Table 1. Our Proposal of an “Author Checklist” that Enables Authors to Confirm Whether a Manuscript for Submission Adheres to the Fundamentals of Academic Writing.

Please check the following items:
(1) The title is informative (3). The title involves the major findings or at least study targets or methods, or both. The title does not include the words “study on,” “research into,” or “analysis of,”
(2) The Introduction consists of three sections: (i) known, (ii) unknown, and (iii) problem and (i) what is already known, (ii) what remains unknown, and (iii) what has been attempted to clarify here. If the subject is narrow, (ii) and (iii) can be combined.
(3) The end of the Introduction consists of a summary of (iii); what is the problem or question to be clarified or answered.
(4) The first paragraph of the Discussion consists of a short direct answer to the Introduction (iii), i.e., “what has been clarified or answered.”
(5) Study limitations appear in the second paragraph from the last paragraph of the Discussion.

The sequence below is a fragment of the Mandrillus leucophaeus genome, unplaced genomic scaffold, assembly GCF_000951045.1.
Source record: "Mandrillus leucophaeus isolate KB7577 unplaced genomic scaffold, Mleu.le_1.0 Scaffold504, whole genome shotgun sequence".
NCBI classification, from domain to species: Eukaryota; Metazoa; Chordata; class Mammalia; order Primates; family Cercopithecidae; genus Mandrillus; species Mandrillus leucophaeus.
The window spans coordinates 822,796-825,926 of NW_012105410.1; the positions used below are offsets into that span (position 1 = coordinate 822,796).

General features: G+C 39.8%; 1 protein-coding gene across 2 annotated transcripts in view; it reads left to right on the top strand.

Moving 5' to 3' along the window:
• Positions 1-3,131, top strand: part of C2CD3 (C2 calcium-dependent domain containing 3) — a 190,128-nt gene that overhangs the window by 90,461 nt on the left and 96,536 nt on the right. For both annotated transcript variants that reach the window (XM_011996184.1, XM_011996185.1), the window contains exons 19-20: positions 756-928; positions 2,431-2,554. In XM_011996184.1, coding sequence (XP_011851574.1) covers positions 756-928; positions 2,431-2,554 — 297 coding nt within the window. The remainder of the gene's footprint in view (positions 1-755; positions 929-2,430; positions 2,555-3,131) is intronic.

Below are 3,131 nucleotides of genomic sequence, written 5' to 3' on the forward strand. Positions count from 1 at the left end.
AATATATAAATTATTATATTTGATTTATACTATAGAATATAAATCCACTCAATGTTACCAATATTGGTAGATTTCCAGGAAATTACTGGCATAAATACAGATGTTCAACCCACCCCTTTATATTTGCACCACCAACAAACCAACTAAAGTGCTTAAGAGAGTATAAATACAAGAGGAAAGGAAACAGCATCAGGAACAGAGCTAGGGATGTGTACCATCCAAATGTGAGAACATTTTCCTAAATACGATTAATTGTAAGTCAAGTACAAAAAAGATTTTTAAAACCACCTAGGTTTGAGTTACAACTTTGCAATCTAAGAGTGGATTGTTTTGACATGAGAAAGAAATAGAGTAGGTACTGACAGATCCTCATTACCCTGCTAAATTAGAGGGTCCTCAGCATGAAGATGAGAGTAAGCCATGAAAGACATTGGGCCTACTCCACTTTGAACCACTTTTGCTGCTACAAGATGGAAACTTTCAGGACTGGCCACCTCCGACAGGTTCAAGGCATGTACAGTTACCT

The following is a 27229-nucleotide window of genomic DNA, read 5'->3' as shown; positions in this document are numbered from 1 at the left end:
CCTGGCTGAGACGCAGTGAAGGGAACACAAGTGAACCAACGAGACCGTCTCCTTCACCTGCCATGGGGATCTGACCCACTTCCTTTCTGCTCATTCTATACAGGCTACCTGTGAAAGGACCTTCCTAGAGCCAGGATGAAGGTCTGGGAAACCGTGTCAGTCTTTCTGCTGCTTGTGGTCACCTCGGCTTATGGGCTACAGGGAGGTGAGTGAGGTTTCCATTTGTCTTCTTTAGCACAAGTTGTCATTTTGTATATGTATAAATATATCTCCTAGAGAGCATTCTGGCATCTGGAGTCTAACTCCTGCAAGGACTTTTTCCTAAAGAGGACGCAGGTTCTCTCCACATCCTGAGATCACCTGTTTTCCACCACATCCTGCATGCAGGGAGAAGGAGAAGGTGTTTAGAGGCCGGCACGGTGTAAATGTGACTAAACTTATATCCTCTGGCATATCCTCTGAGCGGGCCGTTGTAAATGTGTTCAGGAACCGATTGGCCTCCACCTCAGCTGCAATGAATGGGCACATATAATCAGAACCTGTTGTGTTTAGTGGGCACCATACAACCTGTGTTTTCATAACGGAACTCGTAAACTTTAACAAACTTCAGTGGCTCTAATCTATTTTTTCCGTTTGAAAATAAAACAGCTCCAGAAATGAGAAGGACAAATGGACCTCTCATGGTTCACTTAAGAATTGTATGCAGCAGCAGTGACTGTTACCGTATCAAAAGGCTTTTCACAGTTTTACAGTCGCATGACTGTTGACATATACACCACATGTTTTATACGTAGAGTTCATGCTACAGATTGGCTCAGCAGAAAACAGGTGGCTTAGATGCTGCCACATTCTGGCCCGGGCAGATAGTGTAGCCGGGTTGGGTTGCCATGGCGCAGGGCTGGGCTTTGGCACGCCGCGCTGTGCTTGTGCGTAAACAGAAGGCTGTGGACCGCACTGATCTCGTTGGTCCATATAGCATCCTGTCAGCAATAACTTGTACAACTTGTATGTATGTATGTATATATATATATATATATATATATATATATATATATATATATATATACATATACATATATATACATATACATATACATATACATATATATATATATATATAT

(6) The last paragraph of the Discussion involves the study’s significance.
Authors are recommended to adhere to this list as much as possible. Editors of the journal understand that some authors have their own writing style. Nonadherence to this checklist does not become a reason for rejection.

This checklist should reflect the journal policy. For example, some journals permit an “indicative title” or a “suggestive title” (a title indicating the study theme) (3). Then, please delete item (1) in Table 1. Some journals have a policy to place study limitations in the second (not second from the last) paragraph of the Discussion. Then, please indicate so in item (5) in Table 1. Thus, the Table 1 is only an example to facilitate an open discussion.

A Checklist Beneficial for All

This checklist is beneficial for all: including authors, reviewers, and journals. First, it is beneficial for authors. The study has already been completed. Thus, the authors cannot fundamentally change the study’s significance. However, how to write the manuscript can be modified; the manuscript can become better written. If one does not understand an item, such as item (2), one should read a textbook chapter on how to write a good Introduction (4), (5). This focused reading may require less time than reading an entire textbook.

Second, the checklist benefits reviewers. If well written, reviewers can focus more on evaluating the first point: the study’s significance. We need not repeatedly write in a review sheet: “Please delete “study on” from the title” or “Please write your clinical question (problem) at around the end of the Introduction.”